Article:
Psychotherapists are desperately searching for Augsburg 2

Psychotherapists are desperately searching for Augsburg

Affected people often find it difficult to find a place for therapy. Sometimes years wait for the first date. What experts advise is how it works anyway.

Kevin Friedel (name changed) not sure. The 23-year-old has mental health issues and is seeking support. He wants to call somewhere, but he doesn't know where. And: how quickly will he be helped? Friedel says he sometimes sits in front of the computer from 11 a.m. to 5 p.m., pushing therapists and reading testimonials. How much it costs to overcome a call. And how depressing it is to reject it is abrupt. "No time," the Augsburg therapist said briefly on the phone.

According to a survey by the Federal Chamber of Psychotherapists, people wait an average of five months for psychotherapy treatment. Too little therapist, too long waiting time? According to Claudia Ritter-Rupp, a specialist in psychosomatic medicine and psychotherapy and a member of the board of directors of the Bavarian Health Insurance Association (CVS), the research is quite controversial. The stated expectations are not necessarily representative. Because: "What we consider a waiting period is often not a clear waiting time."

In critical situations, patients first need to be stabilized

Consultations and rehearsals are already underway at this time to find out if the patient and therapist are compatible and which therapy would be appropriate. He must then request and approve health insurance. The process can take up to five weeks. It is not uncommon for patients to think for a while or to have trial sessions with several therapists. So much time goes by. If the patient's condition is so critical that he or she must respond immediately, it can be stabilized in so-called acute therapy.


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The demand for psychotherapy is growing. Claudia Ritter-Rupp, who works another day at her own practice in Munich, also sees this, as patients admit earlier that they need help. In the past, mental illness has become even more stigmatized. So the threshold of inhibition, talking about mental problems, has dropped?

Maybe. Even Kevin Friedel eventually decided to do so. Philosophy student talks about youth violence, difficult family circumstances, panic attacks, and sleep disorders. "It's hard to talk to friends. How is it with strangers then?" He says. if there is even a waiting list. After all, some therapists don't even take it anymore.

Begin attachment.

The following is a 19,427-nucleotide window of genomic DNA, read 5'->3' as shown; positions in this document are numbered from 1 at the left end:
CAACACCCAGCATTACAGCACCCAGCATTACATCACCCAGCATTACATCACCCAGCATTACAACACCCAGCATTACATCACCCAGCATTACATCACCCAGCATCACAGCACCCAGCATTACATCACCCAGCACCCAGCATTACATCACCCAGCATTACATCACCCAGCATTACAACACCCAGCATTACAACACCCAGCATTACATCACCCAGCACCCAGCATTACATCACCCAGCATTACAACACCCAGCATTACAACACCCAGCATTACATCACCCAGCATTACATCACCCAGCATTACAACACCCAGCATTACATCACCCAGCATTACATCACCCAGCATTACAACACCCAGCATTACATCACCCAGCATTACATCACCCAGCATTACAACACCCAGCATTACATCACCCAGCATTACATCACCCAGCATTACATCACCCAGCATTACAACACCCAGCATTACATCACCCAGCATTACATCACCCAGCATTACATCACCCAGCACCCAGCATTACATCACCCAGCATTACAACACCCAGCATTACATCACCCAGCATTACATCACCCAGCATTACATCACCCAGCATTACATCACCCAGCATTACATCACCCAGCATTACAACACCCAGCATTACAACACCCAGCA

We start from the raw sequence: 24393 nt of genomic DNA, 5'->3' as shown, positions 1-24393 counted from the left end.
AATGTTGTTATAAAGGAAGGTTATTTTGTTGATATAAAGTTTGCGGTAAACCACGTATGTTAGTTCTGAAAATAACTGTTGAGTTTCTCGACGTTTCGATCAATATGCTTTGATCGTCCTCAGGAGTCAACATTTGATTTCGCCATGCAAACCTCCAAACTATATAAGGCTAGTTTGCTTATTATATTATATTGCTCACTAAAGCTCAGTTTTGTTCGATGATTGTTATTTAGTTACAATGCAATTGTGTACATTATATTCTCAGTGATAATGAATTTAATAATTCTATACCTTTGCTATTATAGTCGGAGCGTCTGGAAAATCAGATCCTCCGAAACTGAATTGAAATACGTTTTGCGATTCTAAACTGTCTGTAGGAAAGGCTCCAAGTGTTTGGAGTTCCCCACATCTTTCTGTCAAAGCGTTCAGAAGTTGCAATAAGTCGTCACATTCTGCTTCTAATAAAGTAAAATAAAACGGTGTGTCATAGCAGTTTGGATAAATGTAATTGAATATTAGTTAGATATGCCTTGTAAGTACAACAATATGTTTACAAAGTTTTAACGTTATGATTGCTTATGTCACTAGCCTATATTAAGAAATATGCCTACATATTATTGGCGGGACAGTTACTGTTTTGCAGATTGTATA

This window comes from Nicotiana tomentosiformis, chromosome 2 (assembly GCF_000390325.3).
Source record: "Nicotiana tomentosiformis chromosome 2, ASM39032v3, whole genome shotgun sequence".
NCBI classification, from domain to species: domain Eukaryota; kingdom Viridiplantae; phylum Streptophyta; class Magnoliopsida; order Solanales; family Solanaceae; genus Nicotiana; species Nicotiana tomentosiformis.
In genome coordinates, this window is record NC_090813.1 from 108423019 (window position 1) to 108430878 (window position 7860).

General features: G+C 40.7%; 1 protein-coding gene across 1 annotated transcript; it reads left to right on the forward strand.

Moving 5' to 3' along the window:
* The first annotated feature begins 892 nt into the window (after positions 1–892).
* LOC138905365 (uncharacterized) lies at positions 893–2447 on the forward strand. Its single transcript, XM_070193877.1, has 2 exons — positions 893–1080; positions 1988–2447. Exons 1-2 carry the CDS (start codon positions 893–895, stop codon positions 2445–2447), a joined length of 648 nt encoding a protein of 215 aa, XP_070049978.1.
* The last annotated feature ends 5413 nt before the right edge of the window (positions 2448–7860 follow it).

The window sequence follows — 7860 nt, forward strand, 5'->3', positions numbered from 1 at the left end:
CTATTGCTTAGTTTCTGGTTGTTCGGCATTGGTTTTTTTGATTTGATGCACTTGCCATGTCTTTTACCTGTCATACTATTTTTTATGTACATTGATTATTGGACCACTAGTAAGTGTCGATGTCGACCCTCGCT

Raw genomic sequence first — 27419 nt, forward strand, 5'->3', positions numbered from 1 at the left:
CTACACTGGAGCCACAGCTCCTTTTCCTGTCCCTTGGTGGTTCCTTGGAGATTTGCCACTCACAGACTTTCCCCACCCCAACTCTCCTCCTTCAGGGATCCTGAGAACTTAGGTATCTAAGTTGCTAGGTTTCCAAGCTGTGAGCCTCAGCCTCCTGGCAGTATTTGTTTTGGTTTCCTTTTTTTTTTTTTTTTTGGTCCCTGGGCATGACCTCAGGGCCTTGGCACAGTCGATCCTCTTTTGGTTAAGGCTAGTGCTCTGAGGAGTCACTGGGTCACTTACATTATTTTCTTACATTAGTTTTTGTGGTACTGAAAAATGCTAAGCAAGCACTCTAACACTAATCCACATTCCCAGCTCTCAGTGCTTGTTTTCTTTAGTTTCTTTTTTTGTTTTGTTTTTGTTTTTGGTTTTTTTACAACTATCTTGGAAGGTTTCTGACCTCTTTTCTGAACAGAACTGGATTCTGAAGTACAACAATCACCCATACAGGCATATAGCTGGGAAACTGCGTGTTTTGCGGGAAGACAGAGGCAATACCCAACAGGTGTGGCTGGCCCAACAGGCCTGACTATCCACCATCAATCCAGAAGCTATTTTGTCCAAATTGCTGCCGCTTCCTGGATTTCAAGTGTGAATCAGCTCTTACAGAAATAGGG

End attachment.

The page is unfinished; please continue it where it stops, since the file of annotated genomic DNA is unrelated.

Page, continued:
28-year-old master student Lisa * from Augsburg also received something similar. "A few have said directly: It can take a year before the first interview," she says. Thanks to her family doctor, she quickly found help.

Psychotherapists see Augsburg as "excessive"

Is there enough psychotherapists in Augsburg? The city and country of Augsburg are currently considered over-supplied, according to the CVB Supply Atlas. According to planning requirements, the district would need 123 doctors and psychotherapists, and districts 37. In fact, each would have about 30 percent more. Only therapists without a cash register can settle this way. That request was made in 1999. In mid-May, according to Ritter-Rupp of Berlin, it was decided to recalculate demand.

"Bavaria will get 100 new places for psychotherapy," she says, there are about 800 in Germany. Where exactly the approved sites are, it is still open whether Augsburg will benefit. Maybe on the outskirts and in rural areas, she says. In urban centers, supply is probably sufficient.

Peter Sponagl is the president of the Gesellschaft für Psychotherapie Augsburg with about 140 members, most of whom have a cash register. He has been training for over 20 years and says he has always felt the lack of space. Not everyone can do justice. He also keeps saying, "I've already called a few people."

Sponagl and Ritter-Rupp recommend: stay persistent. The chance of a place of therapy also increases if one has time during the week rather than after work. With shifting hours, short lists and long commutes, it is difficult to find regular meetings. As a result, Peter Sponagl repeatedly refers to the official appointments of the Kassenärztliche Vereinigung.

Since April 2017, they have been organizing free appointments with medical and psychological psychotherapists for "psychotherapy consultation" and acute treatment. This is the first contact for clarification: Do I need therapy and, if so, which one? According to Claudia Ritter-Rupp, first appointments must be completed within four weeks and acute therapy within two weeks. You can do this: "In Bavaria, we can arrange such meetings 100 percent. Also in Augsburg." She has recorded more than 450 inquiries for Fuggerstadt at the meeting services in the last five and a half months.

How often psychotherapists must be available

A telephone exchange is an option, other recommendations are a family doctor or acquaintance, or a direct call to psychotherapists. They are required to be available 200 minutes per week – which in part leads to complex availability times, laments student Florian Jochum. For example, only on certain days, only from 7.30 to 8.00 or from 13.30 to 14.00.

Finding a suitable therapist can be time-consuming, acknowledges CVB President Ritter-Rupp. Private patients have no benefits, on the contrary: Many private health insurers only pay for psychotherapy up to 30 sessions a year. The doctor advises: read the contract well. Psychotherapists currently earn less on the reimbursement scale for the treatment of private patients than for legally insured persons.